I'll update y'all with some links to my two previous posts about "ma coif" later in the week. I'm just composing this really quickly because I don't want to keep people in suspense for much longer.
Soooo...it's about a month after my curly hair intervention, and my do was looking fabulous. However, I was starting to run out of product, and while it was nice to travel to Stratford to visit Chantal, it just wasn't always convenient. So I went to the Deva Curl website, typed in my zip code, and prayed that there was a salon in the M-Town where I could buy some of the wonder material that was doing my do lots of kind favors.
Aaand...there WAS a salon in the M-Town!
I went there immediately after work. The minute I walked in I could tell it was a hip, happening place. Not only that, but I got quite the reception from the owner when I arrived:
"Oh look! Another curly girly!"
I couldn't help but smile.
She stopped what she was doing to another client's hair and walked over to me. "How can we help you?" she asked.
"Well, I'm here because you carry Deva Curl."
The owner's grin widened. "Aren't they fabulous? You know, we do haircuts especially for gals like you."
Did I just hear an angel sing?
She went back to her station and handed me a book called Curly Girl. "This is the Bible for curly girls. Go on, read it and one of us will be with you in a moment."
I started reading. I soooo wish that this book existed when I was a kid, because there was a special chapter written for moms on how to deal with curly haired kids. Oh, I could have prevented those years of wearing sponge rollers to bed...
Anyhoo, one of the hairdressers sat down with me and asked me what I wanted to do with my hair. I went, "Uhhh..." You see, kittens, it was a very long time since any hairdresser asked me what I wanted to do with my hair. I just put it in the hands of the stylist, and they did whatever they could, because they never explained to me what they did and why. More importantly, why. And I was honest with the hairdresser when I told her this. She told me she could help me figure out what I wanted to do with my hair.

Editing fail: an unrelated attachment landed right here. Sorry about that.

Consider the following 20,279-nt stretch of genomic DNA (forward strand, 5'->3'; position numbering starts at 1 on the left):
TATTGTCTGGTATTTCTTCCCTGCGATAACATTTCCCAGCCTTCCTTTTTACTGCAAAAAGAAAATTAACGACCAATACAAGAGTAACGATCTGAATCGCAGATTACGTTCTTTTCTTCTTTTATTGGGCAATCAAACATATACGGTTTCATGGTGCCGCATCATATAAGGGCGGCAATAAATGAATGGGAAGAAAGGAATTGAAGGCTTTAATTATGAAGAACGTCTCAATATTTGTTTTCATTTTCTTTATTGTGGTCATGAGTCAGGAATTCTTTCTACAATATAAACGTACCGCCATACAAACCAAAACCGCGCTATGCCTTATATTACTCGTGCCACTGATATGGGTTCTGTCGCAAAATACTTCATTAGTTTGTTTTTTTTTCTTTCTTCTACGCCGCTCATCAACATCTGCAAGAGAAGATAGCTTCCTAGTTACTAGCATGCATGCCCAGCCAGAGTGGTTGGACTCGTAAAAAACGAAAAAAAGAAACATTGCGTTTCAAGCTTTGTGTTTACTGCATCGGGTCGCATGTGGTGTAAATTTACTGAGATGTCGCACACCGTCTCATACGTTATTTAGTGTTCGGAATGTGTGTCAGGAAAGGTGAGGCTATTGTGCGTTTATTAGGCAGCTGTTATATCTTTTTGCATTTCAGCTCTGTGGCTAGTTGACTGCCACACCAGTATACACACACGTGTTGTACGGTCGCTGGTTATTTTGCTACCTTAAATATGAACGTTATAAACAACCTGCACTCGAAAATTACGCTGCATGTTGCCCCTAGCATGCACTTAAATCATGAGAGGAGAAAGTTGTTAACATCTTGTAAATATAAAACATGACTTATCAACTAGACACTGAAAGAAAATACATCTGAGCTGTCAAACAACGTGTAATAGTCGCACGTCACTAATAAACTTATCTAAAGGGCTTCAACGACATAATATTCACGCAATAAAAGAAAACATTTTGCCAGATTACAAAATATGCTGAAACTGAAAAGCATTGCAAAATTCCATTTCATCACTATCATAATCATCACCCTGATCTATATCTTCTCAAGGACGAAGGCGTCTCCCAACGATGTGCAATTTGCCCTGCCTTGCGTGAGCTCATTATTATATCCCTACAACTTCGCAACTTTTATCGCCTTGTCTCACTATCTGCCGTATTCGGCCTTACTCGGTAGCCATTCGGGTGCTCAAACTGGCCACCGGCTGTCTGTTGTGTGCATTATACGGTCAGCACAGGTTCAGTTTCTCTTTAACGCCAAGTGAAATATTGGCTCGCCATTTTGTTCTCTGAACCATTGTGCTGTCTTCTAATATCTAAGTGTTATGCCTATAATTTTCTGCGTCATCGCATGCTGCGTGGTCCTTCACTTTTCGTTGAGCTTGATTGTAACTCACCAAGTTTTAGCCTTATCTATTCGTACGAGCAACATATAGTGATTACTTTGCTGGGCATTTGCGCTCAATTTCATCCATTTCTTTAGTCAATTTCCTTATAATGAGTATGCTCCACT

I booked an appointment immediately.
The following night, I went out with the ladies. At the end of the night, as we left the coffee shop, I mentioned that I was getting my hair cut at this place that specialized in curly hair. At this point, another curly gal in the group embraced me. "Where is it?" she asked.
I told her about the salon.
That's when another woman mentioned that her husband had been getting his hair cut at the very same salon for seven years, and knew the owners very well. And mentioned that they were a blast to visit.
Do I now hear a choir of angels singing?
Well, several days later, I went to the salon for my appointment. Again, I was asked the question, "What do you want to do with your hair?" I said, "I don't know!" I was panicked; I was getting pictures done the following day and needed to look good.
The owner led me to her chair. "Come. Let's take a look."
The next thing I knew she took a few bobby pins and started pinning my hair up in random sections. Soon I had a rawther sexy, killer updo. It looked amazing. Then she took the pins out and let me play with my hair for a few minutes while she tended to another client. When she came back, she looked through the layers of my hair and said, "I don't think you really need a haircut."
"You probably think you needed a cut because you were overwhelmed and had trouble styling it, huh?"
"But you still want to be pampered, don't you?" She winked.
Next thing I knew she's trimming the dead ends off my hair--before she washed it. This made so much sense to me; curly hair shortens as it curls and dries, so why not cut it at its shortest?
So I got my shampoo done, and my style done--and the next thing I knew, I looked at my watch and realized I had been there for two hours. The gals were soooo much fun; they were easy to talk to, had killer senses of humor, didn't force me to buy products, and played groovy music.
Not to mention, I got a good cut.
Oh, one more thing--the salon also had a self-styling bar, where you could practice setting your hair yourself before you left. The hairdressers were there to guide you and help you out, but you do most of the work. This was so you wouldn't leave with the "oh, I can't duplicate this at home" feeling when you left.
So that's the story of my hair, and how I learned to love it. It took me a full 33 years to completely accept my spirals, but I must say, better late than never!
Can You See Me Now?
1 hour ago